So-called bowerbirds are known to build elaborate branch-and-vine structures to attract their mates. Now, new research shows that this family of birds may also be accidental gardeners.
Male bowerbirds decorate their nest structures, or bowers, with brightly colored objects, including fruit from the potato bush plant. After the fruit shrivels, the birds toss it aside. The result is a lush garden around the bower. The birds even engage in accidental genetic engineering, picking the greenest fruits of the potato bush plant as décor. As a consequence, the potato bush fruits around bowers are greener than potato bush fruits growing elsewhere.
Inadvertent or not, these bower gardens establish the bowerbirds as the only species known to "cultivate" plants for uses other than food, said study researcher Joah Madden of the University of Exeter in the United Kingdom.
"Until now, humans have been the only species known to cultivate plants for uses other than food," Madden said in a statement. "We grow plants for all kinds of things — from drugs, to clothing, to props that we use in our sexual displays such as roses — but it seems we are not unique in this respect."
Bowerbirds are talented architects in general. Earlier work has shown that the birds construct their bowers so that they look bigger than they really are when sitting in them. They clear litter and leaves from around their bowers, protecting them from fire — and, it turns out, creating the perfect space for a "garden."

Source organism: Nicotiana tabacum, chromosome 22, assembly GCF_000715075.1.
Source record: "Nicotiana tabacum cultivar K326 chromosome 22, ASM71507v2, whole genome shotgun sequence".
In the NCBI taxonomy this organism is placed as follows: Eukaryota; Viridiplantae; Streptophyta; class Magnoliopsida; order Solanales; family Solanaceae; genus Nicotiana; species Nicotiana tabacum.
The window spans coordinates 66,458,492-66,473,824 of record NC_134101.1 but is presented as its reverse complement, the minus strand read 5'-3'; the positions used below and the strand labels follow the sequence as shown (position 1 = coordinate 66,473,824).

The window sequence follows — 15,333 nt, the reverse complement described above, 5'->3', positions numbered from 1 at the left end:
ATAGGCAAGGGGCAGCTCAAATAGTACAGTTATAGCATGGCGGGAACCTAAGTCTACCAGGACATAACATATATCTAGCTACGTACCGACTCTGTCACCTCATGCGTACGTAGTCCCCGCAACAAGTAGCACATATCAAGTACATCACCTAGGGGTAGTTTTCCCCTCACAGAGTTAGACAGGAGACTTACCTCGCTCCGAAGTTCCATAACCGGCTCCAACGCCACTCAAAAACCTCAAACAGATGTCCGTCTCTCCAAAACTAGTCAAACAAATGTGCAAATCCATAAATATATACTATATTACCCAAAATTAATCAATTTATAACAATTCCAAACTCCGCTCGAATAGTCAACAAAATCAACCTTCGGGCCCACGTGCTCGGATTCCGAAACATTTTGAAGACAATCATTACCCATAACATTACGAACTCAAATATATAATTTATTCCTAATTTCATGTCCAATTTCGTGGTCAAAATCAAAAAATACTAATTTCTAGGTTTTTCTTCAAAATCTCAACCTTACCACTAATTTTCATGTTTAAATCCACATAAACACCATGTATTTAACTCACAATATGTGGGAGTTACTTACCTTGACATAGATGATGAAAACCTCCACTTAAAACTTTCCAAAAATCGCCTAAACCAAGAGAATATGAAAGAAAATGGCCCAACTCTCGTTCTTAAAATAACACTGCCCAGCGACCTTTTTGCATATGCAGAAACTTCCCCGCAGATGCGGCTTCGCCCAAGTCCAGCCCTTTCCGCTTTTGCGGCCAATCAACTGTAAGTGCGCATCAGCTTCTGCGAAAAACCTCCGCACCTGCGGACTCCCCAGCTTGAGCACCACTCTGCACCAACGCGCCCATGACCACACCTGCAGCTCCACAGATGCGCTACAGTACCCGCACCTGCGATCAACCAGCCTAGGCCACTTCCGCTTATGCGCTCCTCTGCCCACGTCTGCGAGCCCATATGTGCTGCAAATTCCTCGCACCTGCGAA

Madden and his colleagues studied bowerbirds in Taunton National Park in central Queensland, Australia. They observed that there were more potato bushes (Solanum ellipticum) around bowers than in surrounding areas. These purple-flowered, green-fruited plants are also known as "bush tomatoes."
The researchers established that the birds weren't choosing locations based on high concentrations of potato bushes; rather, the bowers predated the extra bushes. The researchers reported their work in the April 24 issue of the journal Current Biology.
"We do not believe bowerbirds are intentionally growing these plants, but this accumulation of preferred objects close to a site of habitation is arguably the way any cultivation begins," Madden said. "It will be very interesting to see how this mutually-beneficial relationship between bowerbirds and these plants develops."
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Stephanie Pappas is a contributing writer for Live Science, covering topics ranging from geoscience to archaeology to the human brain and behavior. She was previously a senior writer for Live Science but is now a freelancer based in Denver, Colorado, and regularly contributes to Scientific American and The Monitor, the monthly magazine of the American Psychological Association. Stephanie received a bachelor's degree in psychology from the University of South Carolina and a graduate certificate in science communication from the University of California, Santa Cruz.